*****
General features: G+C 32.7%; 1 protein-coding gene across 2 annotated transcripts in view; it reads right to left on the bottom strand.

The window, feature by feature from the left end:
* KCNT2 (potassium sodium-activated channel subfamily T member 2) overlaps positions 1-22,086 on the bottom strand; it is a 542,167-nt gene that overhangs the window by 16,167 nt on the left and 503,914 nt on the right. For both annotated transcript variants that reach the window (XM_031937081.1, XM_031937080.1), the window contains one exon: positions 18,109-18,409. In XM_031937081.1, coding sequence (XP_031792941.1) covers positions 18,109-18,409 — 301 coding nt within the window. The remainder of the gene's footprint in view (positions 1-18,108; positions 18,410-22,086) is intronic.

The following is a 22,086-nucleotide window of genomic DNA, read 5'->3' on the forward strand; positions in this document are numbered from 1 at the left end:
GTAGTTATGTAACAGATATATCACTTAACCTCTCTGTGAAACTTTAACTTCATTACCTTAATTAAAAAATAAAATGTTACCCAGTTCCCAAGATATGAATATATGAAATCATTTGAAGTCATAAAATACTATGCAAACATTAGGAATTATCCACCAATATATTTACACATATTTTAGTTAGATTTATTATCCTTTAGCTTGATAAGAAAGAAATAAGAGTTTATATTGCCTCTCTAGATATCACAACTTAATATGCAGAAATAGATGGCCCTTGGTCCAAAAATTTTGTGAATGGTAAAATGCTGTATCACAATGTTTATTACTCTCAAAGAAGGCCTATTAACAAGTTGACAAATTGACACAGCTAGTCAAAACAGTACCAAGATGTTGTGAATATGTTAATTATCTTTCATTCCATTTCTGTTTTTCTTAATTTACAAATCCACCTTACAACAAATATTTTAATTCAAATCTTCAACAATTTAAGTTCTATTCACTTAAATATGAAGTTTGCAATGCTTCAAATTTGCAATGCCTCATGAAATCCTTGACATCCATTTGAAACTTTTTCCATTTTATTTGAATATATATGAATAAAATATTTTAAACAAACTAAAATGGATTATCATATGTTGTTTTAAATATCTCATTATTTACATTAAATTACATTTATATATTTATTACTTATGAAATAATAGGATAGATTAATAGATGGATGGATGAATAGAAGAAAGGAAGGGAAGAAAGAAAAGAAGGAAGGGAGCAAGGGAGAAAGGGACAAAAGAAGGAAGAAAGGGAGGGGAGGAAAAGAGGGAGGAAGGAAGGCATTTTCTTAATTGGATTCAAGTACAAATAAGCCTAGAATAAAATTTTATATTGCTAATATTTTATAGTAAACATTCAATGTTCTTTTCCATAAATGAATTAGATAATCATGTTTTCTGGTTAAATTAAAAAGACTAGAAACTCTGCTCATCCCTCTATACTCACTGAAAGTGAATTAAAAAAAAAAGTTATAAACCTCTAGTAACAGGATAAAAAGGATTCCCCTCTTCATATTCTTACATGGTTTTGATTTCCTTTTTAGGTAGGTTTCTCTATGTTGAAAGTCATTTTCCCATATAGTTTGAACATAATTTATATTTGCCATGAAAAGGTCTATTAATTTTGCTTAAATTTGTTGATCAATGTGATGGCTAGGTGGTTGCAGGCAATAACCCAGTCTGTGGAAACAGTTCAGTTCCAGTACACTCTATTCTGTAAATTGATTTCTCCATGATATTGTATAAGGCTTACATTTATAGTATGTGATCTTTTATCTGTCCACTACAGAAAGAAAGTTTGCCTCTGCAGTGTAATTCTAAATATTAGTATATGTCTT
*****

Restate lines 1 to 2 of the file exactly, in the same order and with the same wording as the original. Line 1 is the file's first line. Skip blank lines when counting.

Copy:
General features: G+C 32.7%; 1 protein-coding gene across 2 annotated transcripts in view; it reads right to left on the bottom strand.

The window, feature by feature from the left end: